Sunday, April 25, 2010


Down the street, the abandoned
smokestack billows

with swifts. They have begun
to nest in chimneys, too; you hear

stories about nestlings
falling out of the flue, of children

wandering into the kitchen
with an ash-dusted chick

that is squeaking, furious and blind.
The news says that proper procedure

is to place the fallen bird on the wall
of the chimney and let it climb

the rough brick back to the nest.
The climb may take days, we are told

but we should not let the worried chirps
of the mother, the chick's quiet scrabbling

above the fireplace inspire us
to further assist; they are not perching birds,

they are made to traverse distances.
Soon it is impossible to follow

their trajectories, swarming
from the confines of a smokestack

but it is enough to hear
the cacophony of their departure,

see the sunset blotted by wings,
know that they will not land

for eighteen months, sleeping
in flight, navigating by stars, catching

rain drops with open mouths
in the storm.

Monday, April 12, 2010

Poem Starting with a Line from Norman Dubie (NaPoWriMo 13)

St. Dunstan-in-the-East

His chapel fell into flowers long ago;
the city planted them, repaved the ash

dust, scoured pilasters, placed
benches and a picnic table right there

where the matchstick pews marched
headlong into the bombs.

Next to the climbing ivies, the morning
glories yawn blue and pink, a horseshoe

hung over the door below the cross
to catch its falling graces.

NaPoWriMo 13: Dubie.

The Kookaburra Laughs (NaPoWriMo 8)

The Kookaburra laughs
                 your laugh. I wouldn't
                 have thought it possible
                 but here you are, perched
                 on the arm of a tour guide,
                 feathers preened to shine,
                 his hide gloves thick to keep you
                 from drawing blood.

NaPoWriMo 8: unusual love connections.

Tuesday, April 06, 2010

Questions About a Photograph of Statues (NaPoWriMo 6)

Who or what in this picture could speak?

The statues of headless angels. The heads of long-dead kings.

What would they say?

"we have been stuck in marble halls for too long. Occasionally we are wrapped in plaster, duplicated, copies of ourselves shipped off to other locations, but never outside as we once were, guarding the temple doors. Even missing our wings, there is a reason we are positioned for flight."

Why is this image meaningful to me?

Occasionally I have felt stagnant, trapped, headless. We are both made of something so much heavier than air. We are both looking to use our wings that have been lost to the dirt.

When I look at it, what am I remembering?

Standing in the British Museum marveling at the amount of stolen art and architecture within: The Roman statues staring down the corridor at the head of Rameses. The head of Rameses staring blank at the Greek trireme. The trireme's ram aimed at the remnant walls of a Persian temple.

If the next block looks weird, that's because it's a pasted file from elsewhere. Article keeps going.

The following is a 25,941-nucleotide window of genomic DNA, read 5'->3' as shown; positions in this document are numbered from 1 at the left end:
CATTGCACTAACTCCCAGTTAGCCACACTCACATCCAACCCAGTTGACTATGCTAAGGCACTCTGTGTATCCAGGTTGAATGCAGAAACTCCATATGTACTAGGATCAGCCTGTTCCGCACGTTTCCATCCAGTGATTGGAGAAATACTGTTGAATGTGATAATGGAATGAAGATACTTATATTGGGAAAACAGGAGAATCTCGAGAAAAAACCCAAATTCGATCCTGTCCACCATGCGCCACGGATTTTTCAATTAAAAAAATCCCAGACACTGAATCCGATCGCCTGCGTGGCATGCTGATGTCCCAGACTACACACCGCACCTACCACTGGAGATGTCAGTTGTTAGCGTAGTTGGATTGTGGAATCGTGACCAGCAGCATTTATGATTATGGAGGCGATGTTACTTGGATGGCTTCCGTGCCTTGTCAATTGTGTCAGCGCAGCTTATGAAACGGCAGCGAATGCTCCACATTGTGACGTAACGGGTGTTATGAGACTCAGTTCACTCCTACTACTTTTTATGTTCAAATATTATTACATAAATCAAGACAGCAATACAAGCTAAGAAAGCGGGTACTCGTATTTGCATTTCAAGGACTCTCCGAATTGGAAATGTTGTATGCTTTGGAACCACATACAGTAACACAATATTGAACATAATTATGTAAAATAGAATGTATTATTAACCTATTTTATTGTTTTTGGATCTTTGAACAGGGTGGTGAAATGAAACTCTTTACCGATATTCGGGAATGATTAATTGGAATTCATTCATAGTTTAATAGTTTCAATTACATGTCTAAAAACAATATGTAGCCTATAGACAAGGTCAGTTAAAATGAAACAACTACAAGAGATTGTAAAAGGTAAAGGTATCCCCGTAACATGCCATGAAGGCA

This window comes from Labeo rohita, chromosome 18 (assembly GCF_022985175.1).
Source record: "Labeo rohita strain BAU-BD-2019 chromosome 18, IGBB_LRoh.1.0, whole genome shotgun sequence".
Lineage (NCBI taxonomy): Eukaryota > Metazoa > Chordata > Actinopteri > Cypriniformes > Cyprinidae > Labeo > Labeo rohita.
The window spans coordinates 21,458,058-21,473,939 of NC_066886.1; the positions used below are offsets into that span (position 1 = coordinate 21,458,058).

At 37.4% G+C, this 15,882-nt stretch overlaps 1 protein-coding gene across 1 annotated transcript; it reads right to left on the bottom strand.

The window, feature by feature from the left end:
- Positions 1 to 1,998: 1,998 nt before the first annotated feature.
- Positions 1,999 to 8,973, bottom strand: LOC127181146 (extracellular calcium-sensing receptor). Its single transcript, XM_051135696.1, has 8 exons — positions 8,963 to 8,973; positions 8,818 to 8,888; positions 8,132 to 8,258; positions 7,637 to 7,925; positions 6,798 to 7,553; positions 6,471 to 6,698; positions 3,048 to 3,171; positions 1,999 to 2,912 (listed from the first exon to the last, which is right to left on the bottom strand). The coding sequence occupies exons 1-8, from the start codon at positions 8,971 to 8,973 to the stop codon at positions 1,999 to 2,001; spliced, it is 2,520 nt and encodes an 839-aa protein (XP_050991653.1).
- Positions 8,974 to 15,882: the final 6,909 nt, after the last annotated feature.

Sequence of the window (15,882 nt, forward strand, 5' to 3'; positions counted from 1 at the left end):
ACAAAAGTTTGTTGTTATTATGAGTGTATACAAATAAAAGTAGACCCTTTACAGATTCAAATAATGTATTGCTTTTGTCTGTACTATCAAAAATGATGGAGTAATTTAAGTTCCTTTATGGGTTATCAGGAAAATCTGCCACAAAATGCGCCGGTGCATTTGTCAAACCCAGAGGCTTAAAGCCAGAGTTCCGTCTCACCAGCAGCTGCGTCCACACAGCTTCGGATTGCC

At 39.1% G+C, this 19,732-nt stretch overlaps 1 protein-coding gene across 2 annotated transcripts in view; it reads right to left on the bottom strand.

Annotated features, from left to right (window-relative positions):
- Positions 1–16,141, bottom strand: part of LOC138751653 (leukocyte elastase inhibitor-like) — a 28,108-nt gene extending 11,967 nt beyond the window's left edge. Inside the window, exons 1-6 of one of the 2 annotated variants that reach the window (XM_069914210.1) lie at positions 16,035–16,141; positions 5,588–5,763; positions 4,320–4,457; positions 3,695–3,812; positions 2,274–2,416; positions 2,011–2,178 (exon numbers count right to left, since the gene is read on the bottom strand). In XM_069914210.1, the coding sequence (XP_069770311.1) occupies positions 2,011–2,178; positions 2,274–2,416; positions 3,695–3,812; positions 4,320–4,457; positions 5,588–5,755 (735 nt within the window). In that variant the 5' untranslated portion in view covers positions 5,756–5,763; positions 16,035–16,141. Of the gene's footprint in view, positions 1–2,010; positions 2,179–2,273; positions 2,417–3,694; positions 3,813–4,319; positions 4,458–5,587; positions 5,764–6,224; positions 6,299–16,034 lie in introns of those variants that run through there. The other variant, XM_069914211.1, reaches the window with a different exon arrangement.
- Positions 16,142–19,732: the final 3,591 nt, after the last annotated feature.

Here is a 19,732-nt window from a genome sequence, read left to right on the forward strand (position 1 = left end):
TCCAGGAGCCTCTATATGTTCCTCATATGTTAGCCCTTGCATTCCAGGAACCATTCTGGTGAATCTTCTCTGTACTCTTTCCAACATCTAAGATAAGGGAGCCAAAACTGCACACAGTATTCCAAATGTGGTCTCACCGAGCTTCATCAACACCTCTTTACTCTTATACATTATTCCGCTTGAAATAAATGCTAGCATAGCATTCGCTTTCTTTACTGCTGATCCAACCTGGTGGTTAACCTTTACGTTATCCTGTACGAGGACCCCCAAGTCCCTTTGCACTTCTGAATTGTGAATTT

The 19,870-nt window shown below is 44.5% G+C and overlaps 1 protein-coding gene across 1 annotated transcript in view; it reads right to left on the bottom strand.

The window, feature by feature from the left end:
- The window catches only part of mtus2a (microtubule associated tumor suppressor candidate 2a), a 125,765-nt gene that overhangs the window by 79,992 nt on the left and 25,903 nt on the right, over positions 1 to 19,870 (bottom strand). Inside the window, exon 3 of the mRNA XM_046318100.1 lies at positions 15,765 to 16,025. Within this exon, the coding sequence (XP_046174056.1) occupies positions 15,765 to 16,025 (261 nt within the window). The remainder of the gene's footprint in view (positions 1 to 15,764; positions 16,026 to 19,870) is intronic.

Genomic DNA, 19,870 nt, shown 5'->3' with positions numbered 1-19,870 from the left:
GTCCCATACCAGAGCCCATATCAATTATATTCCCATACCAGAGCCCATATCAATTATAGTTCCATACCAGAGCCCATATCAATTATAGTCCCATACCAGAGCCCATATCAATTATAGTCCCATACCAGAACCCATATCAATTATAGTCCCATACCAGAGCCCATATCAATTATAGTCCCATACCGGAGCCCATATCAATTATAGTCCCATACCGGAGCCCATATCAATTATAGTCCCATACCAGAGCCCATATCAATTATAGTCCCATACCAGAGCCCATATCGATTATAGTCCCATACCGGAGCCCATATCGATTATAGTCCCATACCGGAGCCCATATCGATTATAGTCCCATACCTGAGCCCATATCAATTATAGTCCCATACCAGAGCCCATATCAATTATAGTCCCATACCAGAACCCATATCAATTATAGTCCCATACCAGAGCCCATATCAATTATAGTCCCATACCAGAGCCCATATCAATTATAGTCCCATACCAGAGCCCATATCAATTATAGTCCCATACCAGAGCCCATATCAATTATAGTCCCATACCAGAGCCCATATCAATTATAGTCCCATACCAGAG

How does this image make me feel?

I am nostalgic for the feeling of being steeped in stolen history.

NaPoWriMo 6: find a photo.

Monday, April 05, 2010

Boxer (NaPoWriMo 5)

The poem arrives
with a black eye,
a split lip, saying
"Yeah, well you
should see the poet."

NaPoWriMo 5: make it personal.

Saturday, April 03, 2010

Burial (NaPoWriMo 3)

In this photograph you were
leaping between boulders, hair
a shock of red in the dun
of the desert. I attempted to
recreate it, leaping over
a cavernous drop between
preserved ruins six miles
outside of Rome. I shudder
when the shutter clicks. This
image is on your headstone.

I am not on your headstone,
though a part of me is underground
with you, rotting beautiful.

But now the both of us, you
and the flower tucked in your
breast pocket, are dust and
your breast pocket is probably
dust, too, or a rag that some
creature has inhabited. I am
home to my grief; you are home
to ours. Some creature
is thriving on the home made
from both of us dissolving away.

Napowrimo 3: Something you are scared of.

Friday, April 02, 2010

Time and I

know that were the bells––
                 ringing hymns at four o'clock
                sharp––not ringing, the still
                 of that afternoon would have

been broken some other way,
                far-off laughter, the birds startled
                into flight, a rattling commotion,
                a grass-snake at my toes,

and the passage of time
                 would not have gone silently. Even
                 the body, with its ticking clock, takes
                 this business of the future seriously:

when discussing it,
                 we lean forward into its passing sounds.

Thursday, April 01, 2010

In the Parlor (NaPoWriMo 1)

There is no harmony
between Jefferson Airplane

and a tattoo gun, but both
spring to life from needles

against textured surfaces this
afternoon, "Somebody to Love"

and a bicep tattoo of the word
Mother; "Come Back Baby"

and the covering of an old
flame's name. The skin carries

a weight. Information. Travels.
The world. Looking in, the ink

is a roadmap deposited below
your surface, an anecdote

of self, a slow graffiti
to the tune of whatever

the artist puts the needle to.

Day 1 of NaPoWriMo '10. The prompt was 5 song titles from your library on shuffle.

Come Back Baby-Jefferson Airplane
Information Travels-Death Cab for Cutie
World Looking In-Morcheeba
Anecdote-Ambulance Ltd.
Slow Graffiti-Belle & Sebastian